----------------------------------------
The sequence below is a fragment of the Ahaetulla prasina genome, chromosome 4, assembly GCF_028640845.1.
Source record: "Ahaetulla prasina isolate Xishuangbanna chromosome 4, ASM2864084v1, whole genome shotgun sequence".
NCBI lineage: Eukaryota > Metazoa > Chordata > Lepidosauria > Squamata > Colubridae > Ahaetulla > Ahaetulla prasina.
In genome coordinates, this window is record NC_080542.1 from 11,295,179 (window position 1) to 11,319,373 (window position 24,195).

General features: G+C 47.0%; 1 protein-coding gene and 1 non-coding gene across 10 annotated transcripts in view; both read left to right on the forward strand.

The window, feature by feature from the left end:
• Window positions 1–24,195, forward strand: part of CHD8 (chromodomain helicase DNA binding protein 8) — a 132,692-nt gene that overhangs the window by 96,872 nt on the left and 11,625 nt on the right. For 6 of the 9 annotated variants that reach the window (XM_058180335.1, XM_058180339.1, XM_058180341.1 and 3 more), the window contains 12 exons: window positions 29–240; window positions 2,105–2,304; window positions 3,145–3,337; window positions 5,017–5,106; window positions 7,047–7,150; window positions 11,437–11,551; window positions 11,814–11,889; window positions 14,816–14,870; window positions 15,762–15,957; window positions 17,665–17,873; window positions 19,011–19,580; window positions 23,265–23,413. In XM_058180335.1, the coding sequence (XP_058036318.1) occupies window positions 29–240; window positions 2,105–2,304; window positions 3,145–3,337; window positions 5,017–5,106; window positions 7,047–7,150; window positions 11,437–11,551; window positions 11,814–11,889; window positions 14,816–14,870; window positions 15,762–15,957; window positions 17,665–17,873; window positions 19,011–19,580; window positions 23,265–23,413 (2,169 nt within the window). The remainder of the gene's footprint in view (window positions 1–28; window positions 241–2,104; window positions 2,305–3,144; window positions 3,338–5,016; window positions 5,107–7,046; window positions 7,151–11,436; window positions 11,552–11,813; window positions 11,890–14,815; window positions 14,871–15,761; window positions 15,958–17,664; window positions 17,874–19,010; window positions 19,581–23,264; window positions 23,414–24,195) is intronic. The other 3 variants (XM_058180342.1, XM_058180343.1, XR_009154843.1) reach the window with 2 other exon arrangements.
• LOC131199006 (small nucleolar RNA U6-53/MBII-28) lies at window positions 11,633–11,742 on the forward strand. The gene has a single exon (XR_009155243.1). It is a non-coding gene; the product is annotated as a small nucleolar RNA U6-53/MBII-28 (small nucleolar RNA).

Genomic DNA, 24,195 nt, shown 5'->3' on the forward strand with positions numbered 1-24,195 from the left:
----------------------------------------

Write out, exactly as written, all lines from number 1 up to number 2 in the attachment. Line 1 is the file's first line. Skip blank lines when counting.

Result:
The sequence below is a fragment of the Ahaetulla prasina genome, chromosome 4, assembly GCF_028640845.1.
Source record: "Ahaetulla prasina isolate Xishuangbanna chromosome 4, ASM2864084v1, whole genome shotgun sequence".